le déjeuner au Vauban
I ate lunch last Thursday at my favorite restaurant in Antibes–Le Vauban. I mentioned in the last post that there can be a difference between eating establishments in France but that the lines between them can often be non-existent. However, for Le Vauban I use the word “restaurant” with purpose. It is truly a cut above other places that call themselves restaurants. What it offers to their diners will seldom be found in brasseries or bistrots. I doubt that l’équipe at Le Vauban would call themselves other than a restaurant team.
You may remember that I posted a similar photo last winter. I will describe what I saw and what I ate in the two hours and fifteen minutes I spent eating a five course meal, “le menu découverte.”
Notice that outside of Le Vauban one does not see tables for eating à la terrace. The prices on the slate cartes are similar to what you see on the menu inside. La formule for the day, a three course meal, is 19,30 euros or about $25.00. That price is the best deal, but it does not include wine or bottled water.
Inside the décor looks simple but elegant. My table had white cloth tablecloths and napkins, a fancy wine glass, and a place setting. It had one setting because I made a reservation, obligatoire. I sat down, and I had already been served by two servers, one who took me to my table and then took my order–le menu découverte–and the other who offered me an “amuse-bouche.”
The “menu découverte” with its accompanying wines, four glasses in all, consists of five courses–two entrées, a fish dish, a meat dish, and finally a dessert. (An entrée in France is, by the way, the first course, the entrance or entrer, into a meal, not the main course as it is in Portland.) Le menu découverte is series of dishes that are not on the menu but are chosen by the chef and are special to this meal. I did not receive just the five courses, however; I was served an amuse-bouche, two small tasty bites to start the meal. They were a small olive bread-like item and a glistening, bright red cherry tomato that had been encrusted in a hard shell much like candy apples.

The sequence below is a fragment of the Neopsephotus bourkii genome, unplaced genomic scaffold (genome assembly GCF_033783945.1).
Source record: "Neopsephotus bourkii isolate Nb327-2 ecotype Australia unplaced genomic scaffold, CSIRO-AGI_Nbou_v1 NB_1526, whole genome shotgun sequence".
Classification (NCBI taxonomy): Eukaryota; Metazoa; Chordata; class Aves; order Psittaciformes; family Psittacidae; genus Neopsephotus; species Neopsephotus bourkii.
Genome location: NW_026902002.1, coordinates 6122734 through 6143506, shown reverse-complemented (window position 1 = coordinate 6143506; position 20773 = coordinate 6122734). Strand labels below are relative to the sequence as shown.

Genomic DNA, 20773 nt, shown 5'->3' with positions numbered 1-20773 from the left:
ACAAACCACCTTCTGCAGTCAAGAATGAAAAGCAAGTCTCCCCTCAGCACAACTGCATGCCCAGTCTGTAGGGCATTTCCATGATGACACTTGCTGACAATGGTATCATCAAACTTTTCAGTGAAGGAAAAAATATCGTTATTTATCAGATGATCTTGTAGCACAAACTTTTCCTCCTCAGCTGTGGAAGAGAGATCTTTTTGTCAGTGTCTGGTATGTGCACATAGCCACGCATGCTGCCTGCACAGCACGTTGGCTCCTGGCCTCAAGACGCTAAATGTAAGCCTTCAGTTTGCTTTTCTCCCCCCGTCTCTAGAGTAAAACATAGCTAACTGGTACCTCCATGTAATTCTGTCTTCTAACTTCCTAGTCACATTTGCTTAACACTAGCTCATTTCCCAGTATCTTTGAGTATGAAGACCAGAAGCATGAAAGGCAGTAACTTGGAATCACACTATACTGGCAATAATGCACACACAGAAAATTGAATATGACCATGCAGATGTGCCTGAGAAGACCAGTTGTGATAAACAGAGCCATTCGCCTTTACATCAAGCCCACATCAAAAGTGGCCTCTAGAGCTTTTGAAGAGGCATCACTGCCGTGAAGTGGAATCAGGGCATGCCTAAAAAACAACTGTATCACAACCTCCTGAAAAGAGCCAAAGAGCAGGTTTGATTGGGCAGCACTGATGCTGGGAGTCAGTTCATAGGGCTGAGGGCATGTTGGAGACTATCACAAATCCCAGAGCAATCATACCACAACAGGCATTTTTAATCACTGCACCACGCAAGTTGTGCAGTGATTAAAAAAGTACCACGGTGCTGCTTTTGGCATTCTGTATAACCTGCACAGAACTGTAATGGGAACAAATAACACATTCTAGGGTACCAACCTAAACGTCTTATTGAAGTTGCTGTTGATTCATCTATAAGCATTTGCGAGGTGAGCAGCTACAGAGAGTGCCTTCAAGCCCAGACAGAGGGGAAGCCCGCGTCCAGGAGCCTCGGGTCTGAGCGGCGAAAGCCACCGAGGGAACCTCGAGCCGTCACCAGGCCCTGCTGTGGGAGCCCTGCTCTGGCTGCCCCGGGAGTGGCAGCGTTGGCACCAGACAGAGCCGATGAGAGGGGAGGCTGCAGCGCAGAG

Following the first amuse-bouche, a second one arrived that consisted of a small glass pot with a salted crème brulée. It was delicate and smooth with a small hint of salt.
My first glass of wine arrived, a Petit Chablis, and then there followed the first entrée. I wish I could tell you the French words for each dish mais . . . hélas . . . it was not written down and my memory is not that good. Each dish when it arrived at my table was described with flare as only the French can. The first entrée was a delicately poached egg, floating on small bed of mushrooms in a foam of . . . of . . . hmmm. I don’t know. That course was finished and the place settings and plate were removed. I had finished the wine, a generous serving, by the way, and the wine glass disappeared.
The second course arrived and so did a glass of rather mildly sweet white wine from Southern France. It drank well with the house foie gras, accompanied by a fig confiture and a small macaron. Dishes and glass disappeared, but I am not noticing when they are taken away. The wine was good.
The third course came with a fancy fish knife. It was a maigre, a fish in the loup family. Loup in Franch means wolf but not in this instance. It is a type of white fish. I am not sure of the spelling for “maigre,” which means thin. Again, I received a white wine and a generous portion was poured. Whew! I am floating by now.
Next, I did not see another course right away. Instead the owner of the restaurant came by and greeted me. She remembered me from past visits during the winter months. She brought me a palette cleanser to help transition to the meat course. It was a frozen shaved raspberry liqueur–framboise–in a very small goblet.
Finally, a red wine, one from the Côte du Rhone region, for the meat course, a series of delicately cooked medallions of pork with a concentrated sauce around them. They melted in my mouth.
The dessert finished the meal. It was an intense lime sorbet and fruit encased in a short tower of very thin, crispy, and fragile cookie. Gorgeous. I am surprised that I remember it after the glasses of wine. (Notice that my paragraphs are becoming shorter and shorter.)